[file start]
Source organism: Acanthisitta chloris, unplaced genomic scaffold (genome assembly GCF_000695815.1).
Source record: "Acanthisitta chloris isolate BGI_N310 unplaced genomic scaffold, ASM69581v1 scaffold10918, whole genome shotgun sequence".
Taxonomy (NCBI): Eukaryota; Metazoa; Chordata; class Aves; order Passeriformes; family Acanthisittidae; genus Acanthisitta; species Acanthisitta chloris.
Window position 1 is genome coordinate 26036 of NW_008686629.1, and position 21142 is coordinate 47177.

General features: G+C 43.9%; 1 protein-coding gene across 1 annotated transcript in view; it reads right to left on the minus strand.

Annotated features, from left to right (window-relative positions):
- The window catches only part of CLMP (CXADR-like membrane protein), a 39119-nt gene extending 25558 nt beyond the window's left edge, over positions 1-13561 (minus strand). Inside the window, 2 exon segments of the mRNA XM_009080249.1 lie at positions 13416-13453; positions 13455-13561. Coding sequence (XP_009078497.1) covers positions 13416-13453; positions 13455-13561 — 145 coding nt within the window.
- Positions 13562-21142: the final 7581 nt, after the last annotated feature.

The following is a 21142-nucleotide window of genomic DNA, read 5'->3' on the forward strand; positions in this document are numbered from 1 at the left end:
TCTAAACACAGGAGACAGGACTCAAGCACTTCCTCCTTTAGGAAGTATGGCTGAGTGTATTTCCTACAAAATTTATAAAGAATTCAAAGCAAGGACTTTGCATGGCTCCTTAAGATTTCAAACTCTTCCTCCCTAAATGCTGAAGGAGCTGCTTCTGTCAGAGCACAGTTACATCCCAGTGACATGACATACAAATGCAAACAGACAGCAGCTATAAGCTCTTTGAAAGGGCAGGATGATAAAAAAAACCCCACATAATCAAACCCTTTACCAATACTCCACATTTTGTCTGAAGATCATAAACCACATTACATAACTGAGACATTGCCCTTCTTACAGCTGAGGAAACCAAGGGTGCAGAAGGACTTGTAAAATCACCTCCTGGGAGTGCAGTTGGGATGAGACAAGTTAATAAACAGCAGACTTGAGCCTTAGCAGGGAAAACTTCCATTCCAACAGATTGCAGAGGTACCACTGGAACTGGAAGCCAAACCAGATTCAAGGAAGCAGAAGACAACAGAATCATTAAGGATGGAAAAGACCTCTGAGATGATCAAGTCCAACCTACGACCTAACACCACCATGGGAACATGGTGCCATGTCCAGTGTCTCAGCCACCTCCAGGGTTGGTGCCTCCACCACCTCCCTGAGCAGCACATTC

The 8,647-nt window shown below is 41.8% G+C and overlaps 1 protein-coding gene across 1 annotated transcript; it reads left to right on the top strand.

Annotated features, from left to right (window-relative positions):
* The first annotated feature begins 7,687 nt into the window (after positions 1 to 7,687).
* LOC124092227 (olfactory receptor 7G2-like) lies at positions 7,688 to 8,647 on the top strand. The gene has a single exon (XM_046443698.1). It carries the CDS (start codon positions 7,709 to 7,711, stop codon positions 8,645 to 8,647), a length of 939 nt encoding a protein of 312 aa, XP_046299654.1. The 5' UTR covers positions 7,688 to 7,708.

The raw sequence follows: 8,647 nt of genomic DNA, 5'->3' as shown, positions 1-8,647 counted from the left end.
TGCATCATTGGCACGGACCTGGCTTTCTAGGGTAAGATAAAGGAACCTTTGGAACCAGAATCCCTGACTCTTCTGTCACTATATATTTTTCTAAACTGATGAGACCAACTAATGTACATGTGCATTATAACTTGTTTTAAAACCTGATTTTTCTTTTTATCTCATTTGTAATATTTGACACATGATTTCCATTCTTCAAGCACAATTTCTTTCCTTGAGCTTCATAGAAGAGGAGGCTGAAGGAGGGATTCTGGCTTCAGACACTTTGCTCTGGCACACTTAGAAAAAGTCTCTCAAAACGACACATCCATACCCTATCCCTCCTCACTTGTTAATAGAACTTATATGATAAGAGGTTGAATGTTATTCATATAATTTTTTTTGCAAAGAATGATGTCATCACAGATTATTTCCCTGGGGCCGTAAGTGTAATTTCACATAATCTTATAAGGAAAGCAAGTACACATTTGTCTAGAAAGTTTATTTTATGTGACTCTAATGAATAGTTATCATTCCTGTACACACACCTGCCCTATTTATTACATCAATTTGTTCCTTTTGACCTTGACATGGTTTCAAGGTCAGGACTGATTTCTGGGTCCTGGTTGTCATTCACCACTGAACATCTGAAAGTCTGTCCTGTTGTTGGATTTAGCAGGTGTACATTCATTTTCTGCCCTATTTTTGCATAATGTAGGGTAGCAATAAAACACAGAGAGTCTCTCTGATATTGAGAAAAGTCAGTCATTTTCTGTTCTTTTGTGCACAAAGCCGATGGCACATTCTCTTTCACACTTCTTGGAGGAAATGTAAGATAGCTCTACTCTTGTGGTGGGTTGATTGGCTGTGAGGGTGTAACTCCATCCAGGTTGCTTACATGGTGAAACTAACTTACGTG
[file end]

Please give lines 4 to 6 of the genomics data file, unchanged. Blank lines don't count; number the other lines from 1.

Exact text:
Window position 1 is genome coordinate 26036 of NW_008686629.1, and position 21142 is coordinate 47177.

General features: G+C 43.9%; 1 protein-coding gene across 1 annotated transcript in view; it reads right to left on the minus strand.

Annotated features, from left to right (window-relative positions):